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Ouarda 

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I've been told that once the girlies start foraging on ivy that the honey is no good.bee-smilliebee-smillie

Can sombody explain what the problem is with ivy honey and when will the ivy become a problem.

Thanks in advance for your replies
 

Eyeman 

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Can sombody explain what the problem is with ivy honey and when will the ivy become a problem
Ivy is usually the last nectar flow before winter. Most will have taken supers off before the flow starts- usually starts to flower in Oct to Nov around our area in Manchester. It gets stored for the bees use during the the winter but can granulate making it difficult for the bees to use.
Ivy honey definitely has an 'acquired' taste. If you have ever smelled the flowers then you will know what I mean.
 

Adam 

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I've been told that once the girlies start foraging on ivy that the honey is no good.bee-smilliebee-smillie
Can sombody explain what the problem is with ivy honey and when will the ivy become a problem.Thanks in advance for your replies
It granulates in a flash. I've poured a bucket of ivy honey into a filter, and it's actually set before coming through the other side. It has a very medicinal taste, which the odd person loves but the other 99% hate. Ivy flows from Late August, although through to October sometimes.

Adam
 

Haughton Honey 

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It granulates in a flash. I've poured a bucket of ivy honey into a filter, and it's actually set before coming through the other side. It has a very medicinal taste, which the odd person loves but the other 99% hate. Ivy flows from Late August, although through to October sometimes.

Adam

It's exceptionally good for getting foundation drawn. Bees seem to go in to 'drawing overdrive' when the Ivy flow begins.
 

winmag270 

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not saying anymore in case SWMBO reads this... ;o)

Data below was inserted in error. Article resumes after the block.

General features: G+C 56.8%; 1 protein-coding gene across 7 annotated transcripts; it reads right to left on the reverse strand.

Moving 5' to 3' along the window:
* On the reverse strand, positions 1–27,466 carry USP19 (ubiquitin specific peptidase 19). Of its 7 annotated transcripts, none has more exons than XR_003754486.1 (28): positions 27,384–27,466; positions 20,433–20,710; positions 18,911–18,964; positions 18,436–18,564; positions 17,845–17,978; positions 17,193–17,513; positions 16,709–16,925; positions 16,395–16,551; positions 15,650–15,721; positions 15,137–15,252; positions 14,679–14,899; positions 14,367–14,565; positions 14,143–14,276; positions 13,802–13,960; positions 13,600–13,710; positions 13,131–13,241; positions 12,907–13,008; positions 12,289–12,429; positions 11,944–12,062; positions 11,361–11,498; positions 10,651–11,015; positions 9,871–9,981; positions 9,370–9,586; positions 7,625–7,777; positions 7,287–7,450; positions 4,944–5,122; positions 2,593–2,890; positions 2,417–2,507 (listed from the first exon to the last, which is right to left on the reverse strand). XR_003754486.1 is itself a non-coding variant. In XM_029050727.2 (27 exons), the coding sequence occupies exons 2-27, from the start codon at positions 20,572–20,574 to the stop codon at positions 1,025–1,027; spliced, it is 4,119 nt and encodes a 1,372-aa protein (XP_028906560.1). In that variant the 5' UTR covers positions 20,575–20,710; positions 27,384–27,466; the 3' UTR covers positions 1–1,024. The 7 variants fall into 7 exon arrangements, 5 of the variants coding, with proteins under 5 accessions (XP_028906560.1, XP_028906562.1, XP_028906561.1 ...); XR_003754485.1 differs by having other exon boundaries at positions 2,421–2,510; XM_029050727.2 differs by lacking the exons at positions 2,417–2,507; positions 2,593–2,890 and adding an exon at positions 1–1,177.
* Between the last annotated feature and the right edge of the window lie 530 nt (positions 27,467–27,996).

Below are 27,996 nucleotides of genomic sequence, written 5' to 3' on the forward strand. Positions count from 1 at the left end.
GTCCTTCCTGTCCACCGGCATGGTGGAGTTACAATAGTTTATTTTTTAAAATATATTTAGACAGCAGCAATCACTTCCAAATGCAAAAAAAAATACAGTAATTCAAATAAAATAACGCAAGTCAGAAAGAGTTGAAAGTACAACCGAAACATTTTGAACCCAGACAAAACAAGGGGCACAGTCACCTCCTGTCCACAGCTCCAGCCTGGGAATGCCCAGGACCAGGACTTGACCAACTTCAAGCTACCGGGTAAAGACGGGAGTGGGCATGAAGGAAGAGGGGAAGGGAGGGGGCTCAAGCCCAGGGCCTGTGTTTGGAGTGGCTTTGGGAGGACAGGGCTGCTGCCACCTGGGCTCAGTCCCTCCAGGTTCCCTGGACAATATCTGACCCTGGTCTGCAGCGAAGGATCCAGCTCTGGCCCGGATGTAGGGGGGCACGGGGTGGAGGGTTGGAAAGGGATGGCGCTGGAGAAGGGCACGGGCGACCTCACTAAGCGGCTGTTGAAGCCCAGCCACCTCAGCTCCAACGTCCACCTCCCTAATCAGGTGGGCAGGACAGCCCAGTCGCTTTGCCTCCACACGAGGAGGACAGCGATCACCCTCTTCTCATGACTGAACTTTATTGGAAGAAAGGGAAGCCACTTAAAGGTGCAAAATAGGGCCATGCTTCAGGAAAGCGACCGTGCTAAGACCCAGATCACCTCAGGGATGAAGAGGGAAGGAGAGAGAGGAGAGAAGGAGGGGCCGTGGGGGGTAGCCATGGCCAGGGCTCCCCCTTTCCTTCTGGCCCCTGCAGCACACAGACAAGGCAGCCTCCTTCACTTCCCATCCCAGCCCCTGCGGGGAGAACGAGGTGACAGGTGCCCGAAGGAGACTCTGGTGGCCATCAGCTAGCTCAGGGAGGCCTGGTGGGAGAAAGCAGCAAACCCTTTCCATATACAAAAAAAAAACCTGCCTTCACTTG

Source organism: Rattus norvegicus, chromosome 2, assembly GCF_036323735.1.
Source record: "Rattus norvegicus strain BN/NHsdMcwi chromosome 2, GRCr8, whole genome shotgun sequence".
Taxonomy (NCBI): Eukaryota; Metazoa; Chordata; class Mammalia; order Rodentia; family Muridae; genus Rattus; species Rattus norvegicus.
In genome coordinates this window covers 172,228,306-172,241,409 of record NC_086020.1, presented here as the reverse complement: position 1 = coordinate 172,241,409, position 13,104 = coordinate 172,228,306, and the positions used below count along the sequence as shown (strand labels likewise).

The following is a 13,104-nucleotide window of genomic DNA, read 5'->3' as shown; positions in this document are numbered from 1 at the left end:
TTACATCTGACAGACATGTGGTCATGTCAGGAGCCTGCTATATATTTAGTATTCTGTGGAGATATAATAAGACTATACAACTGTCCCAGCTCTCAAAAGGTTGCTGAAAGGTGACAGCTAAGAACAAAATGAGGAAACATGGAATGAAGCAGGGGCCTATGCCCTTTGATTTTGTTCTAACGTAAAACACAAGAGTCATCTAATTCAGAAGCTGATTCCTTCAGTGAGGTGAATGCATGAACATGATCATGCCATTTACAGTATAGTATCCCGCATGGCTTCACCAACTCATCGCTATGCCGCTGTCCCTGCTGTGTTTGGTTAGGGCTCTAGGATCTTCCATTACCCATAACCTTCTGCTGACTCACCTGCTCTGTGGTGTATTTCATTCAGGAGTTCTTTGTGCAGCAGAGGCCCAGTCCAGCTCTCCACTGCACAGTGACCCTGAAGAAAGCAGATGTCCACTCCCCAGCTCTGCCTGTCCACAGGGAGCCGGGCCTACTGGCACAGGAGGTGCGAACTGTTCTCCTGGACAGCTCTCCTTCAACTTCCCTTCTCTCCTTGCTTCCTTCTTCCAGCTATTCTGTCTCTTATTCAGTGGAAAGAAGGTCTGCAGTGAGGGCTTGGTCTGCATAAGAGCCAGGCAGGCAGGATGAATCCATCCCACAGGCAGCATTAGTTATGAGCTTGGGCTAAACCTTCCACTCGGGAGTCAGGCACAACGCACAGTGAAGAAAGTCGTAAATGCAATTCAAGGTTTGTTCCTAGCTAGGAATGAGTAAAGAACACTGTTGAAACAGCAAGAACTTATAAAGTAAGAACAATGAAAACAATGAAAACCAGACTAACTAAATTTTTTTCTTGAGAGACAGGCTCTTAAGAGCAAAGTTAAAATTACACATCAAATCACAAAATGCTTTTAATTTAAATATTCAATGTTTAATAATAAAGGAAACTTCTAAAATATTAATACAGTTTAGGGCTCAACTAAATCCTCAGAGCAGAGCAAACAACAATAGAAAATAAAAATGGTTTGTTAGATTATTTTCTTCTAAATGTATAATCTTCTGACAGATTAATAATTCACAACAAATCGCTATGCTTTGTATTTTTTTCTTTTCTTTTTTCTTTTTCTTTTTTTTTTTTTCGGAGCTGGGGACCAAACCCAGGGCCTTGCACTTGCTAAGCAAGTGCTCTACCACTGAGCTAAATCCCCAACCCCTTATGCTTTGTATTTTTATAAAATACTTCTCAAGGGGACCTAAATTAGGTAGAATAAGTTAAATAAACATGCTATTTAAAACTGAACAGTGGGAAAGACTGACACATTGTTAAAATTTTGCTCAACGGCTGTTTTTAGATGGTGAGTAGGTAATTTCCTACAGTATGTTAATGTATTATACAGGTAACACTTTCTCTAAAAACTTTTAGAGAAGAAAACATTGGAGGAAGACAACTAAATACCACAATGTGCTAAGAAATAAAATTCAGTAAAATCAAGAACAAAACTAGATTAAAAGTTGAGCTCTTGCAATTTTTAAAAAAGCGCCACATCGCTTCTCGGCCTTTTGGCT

I've had hives ignore syrup i've tried to feed them in preference to ivy

i've also heard (old wives tale, never experienced it myself) that once it's granulated and then warmed back to a liquid state the "bitterness" disappears...

:confused:
 

susbees 

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So what do you do with it? Eat it with a nose-peg on? Leave it for the bees to have trouble with (starve on?)?
 

Adam 

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I've had hives ignore syrup i've tried to feed them in preference to ivy

i've also heard (old wives tale, never experienced it myself) that once it's granulated and then warmed back to a liquid state the "bitterness" disappears...

:confused:
From personal experience, I'd say no, that's not true. It continues to have a very strong flavour.

Adam
 

Haughton Honey 

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So what do you do with it? Eat it with a nose-peg on? Leave it for the bees to have trouble with (starve on?)?

I've left it previously as, for me at least, it's a good source of Winter stores - so far mine haven't had a problem eating it!
 

Cazza 

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My personal experience would be that for me the ivy flow is too late to harvest as I have taken my supers off by the time it appears and am also treating for varroa at this time.
I leave it for the bees to collect and "have trouble with later." ( Actually I don't believe they really find it a big problem.)
Cazza
 

thedeaddiplomat 

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sadly, no more!
My bees collected a good super full of ivy honey last autumn, after I had begun to treat for varoa. Left it for them over the winter, and I did not need to provide any other feed at all. Intend to do the same again this year (though this time, I will put the super under the brood rather than leave it above).
 

justme 

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I've had hives ignore syrup i've tried to feed them in preference to ivy

i've also heard (old wives tale, never experienced it myself) that once it's granulated and then warmed back to a liquid state the "bitterness" disappears...

:confused:
At a recent show where I helped on our association stand one of the members brought along some ivy honey that he'd warmed & stirred that morning.
It was offered to people to taste in small amounts, on the day that I was there 38 out of 40 people to try it liked it and bought a jar to take home. 2 thought it was disgusting:.)
I also bought some and although it didnt stay as soft it tasted just the same, in my opinion lovely:.)
 

Ouarda 

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Many thanks for all the replies,:D it's answered my questions and a load more.

I think for this year I will leave it for the bees but as an Herbalist I would be very interested in trying some next year, in the mean time I will research medicinal uses of ivy honey. bee-smillie
 

thedeaddiplomat 

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sadly, no more!
May I ask why under and not over as you successfully did last season?

The bee cluster move upwards during Winter.
Because, as a newbee, it took me forever to coax the Queen back down into the brood box in the spring. With the brood above, I am hoping she will get there much quicker - I really don't want to start the season with a brood and a half again.
 
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